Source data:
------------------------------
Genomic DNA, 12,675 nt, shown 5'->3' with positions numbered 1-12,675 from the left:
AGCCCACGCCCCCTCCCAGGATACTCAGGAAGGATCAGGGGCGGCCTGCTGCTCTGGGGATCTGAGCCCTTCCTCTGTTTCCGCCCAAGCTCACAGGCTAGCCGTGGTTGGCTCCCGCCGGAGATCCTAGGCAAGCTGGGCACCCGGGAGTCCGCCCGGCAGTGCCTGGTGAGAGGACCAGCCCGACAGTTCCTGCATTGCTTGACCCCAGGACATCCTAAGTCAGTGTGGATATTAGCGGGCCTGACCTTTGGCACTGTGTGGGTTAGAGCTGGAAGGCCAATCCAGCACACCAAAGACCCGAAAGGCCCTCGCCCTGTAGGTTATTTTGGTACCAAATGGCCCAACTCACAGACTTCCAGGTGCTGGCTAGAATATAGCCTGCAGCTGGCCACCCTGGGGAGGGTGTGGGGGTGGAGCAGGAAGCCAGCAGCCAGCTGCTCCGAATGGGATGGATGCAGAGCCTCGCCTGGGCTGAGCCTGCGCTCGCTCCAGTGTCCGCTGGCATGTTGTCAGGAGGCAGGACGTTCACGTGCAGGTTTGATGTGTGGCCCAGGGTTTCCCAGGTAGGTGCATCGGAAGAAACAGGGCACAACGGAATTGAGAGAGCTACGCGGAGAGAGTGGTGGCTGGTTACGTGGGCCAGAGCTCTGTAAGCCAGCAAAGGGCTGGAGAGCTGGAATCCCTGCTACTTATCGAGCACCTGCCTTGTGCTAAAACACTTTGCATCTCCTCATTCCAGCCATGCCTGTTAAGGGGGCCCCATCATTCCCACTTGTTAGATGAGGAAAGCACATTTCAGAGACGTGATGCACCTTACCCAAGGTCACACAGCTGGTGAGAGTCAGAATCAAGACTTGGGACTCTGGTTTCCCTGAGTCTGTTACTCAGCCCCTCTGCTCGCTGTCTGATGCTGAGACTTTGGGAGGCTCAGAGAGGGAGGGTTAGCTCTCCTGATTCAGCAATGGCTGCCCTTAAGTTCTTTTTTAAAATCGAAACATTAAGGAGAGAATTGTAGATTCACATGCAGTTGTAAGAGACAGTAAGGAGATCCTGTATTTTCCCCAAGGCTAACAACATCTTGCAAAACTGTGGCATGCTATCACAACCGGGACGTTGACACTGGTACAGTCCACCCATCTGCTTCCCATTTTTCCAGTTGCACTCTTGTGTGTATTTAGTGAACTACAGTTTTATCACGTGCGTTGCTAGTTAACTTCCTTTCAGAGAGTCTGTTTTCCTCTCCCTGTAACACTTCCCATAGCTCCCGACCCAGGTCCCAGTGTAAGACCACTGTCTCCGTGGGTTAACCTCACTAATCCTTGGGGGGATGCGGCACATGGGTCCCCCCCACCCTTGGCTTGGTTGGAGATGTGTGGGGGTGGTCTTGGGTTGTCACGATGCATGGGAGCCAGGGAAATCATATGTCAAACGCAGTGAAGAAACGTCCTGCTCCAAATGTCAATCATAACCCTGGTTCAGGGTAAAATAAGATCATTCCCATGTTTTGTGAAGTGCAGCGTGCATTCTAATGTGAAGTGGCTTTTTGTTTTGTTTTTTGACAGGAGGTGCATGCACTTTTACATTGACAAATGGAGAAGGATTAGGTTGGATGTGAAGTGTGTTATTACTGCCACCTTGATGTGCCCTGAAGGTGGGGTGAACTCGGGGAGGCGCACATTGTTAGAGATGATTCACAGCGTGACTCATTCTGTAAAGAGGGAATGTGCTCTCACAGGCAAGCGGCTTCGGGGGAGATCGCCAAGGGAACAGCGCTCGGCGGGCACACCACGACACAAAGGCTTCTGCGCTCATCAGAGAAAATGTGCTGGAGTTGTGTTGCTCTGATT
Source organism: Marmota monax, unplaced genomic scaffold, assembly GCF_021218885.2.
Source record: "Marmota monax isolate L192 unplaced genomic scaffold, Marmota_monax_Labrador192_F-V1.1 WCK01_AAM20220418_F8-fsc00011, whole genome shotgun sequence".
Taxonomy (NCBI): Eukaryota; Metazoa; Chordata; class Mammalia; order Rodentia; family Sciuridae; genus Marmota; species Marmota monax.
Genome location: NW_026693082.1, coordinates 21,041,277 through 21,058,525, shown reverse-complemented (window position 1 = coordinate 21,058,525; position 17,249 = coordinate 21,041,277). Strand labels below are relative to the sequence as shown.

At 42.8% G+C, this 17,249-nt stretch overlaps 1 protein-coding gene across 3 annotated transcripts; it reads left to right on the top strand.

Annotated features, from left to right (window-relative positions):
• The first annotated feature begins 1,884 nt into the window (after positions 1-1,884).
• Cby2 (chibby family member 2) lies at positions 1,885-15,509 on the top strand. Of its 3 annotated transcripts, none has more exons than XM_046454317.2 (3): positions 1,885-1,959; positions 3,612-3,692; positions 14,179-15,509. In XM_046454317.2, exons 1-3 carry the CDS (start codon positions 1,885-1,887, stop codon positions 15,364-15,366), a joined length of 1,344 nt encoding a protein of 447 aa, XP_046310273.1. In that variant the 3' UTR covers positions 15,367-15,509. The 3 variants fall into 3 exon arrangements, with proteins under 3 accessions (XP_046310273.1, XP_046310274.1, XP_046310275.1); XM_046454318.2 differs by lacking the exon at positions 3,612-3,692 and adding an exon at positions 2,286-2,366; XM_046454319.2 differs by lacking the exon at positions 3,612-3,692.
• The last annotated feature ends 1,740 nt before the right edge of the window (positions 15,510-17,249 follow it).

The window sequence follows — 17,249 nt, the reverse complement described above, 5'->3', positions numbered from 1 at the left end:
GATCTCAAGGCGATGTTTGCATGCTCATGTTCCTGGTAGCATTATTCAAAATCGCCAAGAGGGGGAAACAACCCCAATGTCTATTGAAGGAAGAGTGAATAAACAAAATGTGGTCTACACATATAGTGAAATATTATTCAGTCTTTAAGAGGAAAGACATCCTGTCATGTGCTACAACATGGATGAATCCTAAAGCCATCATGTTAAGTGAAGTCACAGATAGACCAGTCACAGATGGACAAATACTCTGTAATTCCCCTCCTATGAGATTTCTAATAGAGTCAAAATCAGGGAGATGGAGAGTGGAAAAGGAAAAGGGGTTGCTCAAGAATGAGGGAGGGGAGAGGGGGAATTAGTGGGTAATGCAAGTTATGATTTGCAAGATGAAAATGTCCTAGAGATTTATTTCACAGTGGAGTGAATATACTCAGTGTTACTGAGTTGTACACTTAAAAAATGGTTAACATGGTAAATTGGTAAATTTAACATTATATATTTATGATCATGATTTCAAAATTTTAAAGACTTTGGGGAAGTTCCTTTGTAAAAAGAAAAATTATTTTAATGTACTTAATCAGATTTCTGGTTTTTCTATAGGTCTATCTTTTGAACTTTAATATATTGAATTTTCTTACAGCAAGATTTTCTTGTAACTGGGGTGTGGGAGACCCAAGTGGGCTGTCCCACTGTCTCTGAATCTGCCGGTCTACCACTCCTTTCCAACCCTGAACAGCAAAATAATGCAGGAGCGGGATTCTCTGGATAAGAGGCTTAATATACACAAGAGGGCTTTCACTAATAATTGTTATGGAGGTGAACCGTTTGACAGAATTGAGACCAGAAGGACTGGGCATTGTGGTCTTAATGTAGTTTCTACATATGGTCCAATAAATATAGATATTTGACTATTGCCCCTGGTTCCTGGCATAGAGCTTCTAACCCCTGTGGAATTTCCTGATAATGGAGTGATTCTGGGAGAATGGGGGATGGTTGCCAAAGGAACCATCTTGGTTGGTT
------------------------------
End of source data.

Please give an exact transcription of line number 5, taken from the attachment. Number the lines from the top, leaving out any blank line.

Taxonomy (NCBI): Eukaryota; Metazoa; Chordata; class Mammalia; order Rodentia; family Sciuridae; genus Marmota; species Marmota monax.